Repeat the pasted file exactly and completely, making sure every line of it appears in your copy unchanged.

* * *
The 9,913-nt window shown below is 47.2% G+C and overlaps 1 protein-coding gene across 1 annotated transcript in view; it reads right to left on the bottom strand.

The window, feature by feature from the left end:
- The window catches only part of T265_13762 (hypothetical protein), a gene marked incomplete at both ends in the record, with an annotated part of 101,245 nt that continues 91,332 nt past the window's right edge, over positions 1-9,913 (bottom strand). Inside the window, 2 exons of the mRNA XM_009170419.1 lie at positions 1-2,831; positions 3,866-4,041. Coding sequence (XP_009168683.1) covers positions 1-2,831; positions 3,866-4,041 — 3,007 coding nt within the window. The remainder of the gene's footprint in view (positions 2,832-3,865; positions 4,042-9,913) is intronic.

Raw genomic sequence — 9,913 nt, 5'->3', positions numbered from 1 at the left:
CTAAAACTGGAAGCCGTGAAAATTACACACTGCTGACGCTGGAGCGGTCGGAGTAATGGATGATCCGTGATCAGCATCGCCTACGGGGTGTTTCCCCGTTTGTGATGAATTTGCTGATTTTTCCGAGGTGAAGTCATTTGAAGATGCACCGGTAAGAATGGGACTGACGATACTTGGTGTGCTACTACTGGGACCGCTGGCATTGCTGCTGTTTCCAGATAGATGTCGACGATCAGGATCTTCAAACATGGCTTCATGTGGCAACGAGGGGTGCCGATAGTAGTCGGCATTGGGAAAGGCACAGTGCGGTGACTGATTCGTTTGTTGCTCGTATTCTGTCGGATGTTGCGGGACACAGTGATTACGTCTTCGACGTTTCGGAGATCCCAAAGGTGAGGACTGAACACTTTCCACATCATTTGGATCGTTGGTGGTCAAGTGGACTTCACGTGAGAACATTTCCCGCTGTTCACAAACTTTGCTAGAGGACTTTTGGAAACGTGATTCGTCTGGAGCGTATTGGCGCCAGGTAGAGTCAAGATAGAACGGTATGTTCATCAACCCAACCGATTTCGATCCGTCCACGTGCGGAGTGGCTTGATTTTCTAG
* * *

The 9,913-nt window shown below is 47.2% G+C and overlaps 1 protein-coding gene across 1 annotated transcript in view; it reads right to left on the bottom strand.

The window, feature by feature from the left end:
- The window catches only part of T265_13762 (hypothetical protein), a gene marked incomplete at both ends in the record, with an annotated part of 101,245 nt that continues 91,332 nt past the window's right edge, over positions 1-9,913 (bottom strand). Inside the window, 2 exons of the mRNA XM_009170419.1 lie at positions 1-2,831; positions 3,866-4,041. Coding sequence (XP_009168683.1) covers positions 1-2,831; positions 3,866-4,041 — 3,007 coding nt within the window. The remainder of the gene's footprint in view (positions 2,832-3,865; positions 4,042-9,913) is intronic.

Raw genomic sequence — 9,913 nt, 5'->3', positions numbered from 1 at the left:
CTAAAACTGGAAGCCGTGAAAATTACACACTGCTGACGCTGGAGCGGTCGGAGTAATGGATGATCCGTGATCAGCATCGCCTACGGGGTGTTTCCCCGTTTGTGATGAATTTGCTGATTTTTCCGAGGTGAAGTCATTTGAAGATGCACCGGTAAGAATGGGACTGACGATACTTGGTGTGCTACTACTGGGACCGCTGGCATTGCTGCTGTTTCCAGATAGATGTCGACGATCAGGATCTTCAAACATGGCTTCATGTGGCAACGAGGGGTGCCGATAGTAGTCGGCATTGGGAAAGGCACAGTGCGGTGACTGATTCGTTTGTTGCTCGTATTCTGTCGGATGTTGCGGGACACAGTGATTACGTCTTCGACGTTTCGGAGATCCCAAAGGTGAGGACTGAACACTTTCCACATCATTTGGATCGTTGGTGGTCAAGTGGACTTCACGTGAGAACATTTCCCGCTGTTCACAAACTTTGCTAGAGGACTTTTGGAAACGTGATTCGTCTGGAGCGTATTGGCGCCAGGTAGAGTCAAGATAGAACGGTATGTTCATCAACCCAACCGATTTCGATCCGTCCACGTGCGGAGTGGCTTGATTTTCTAG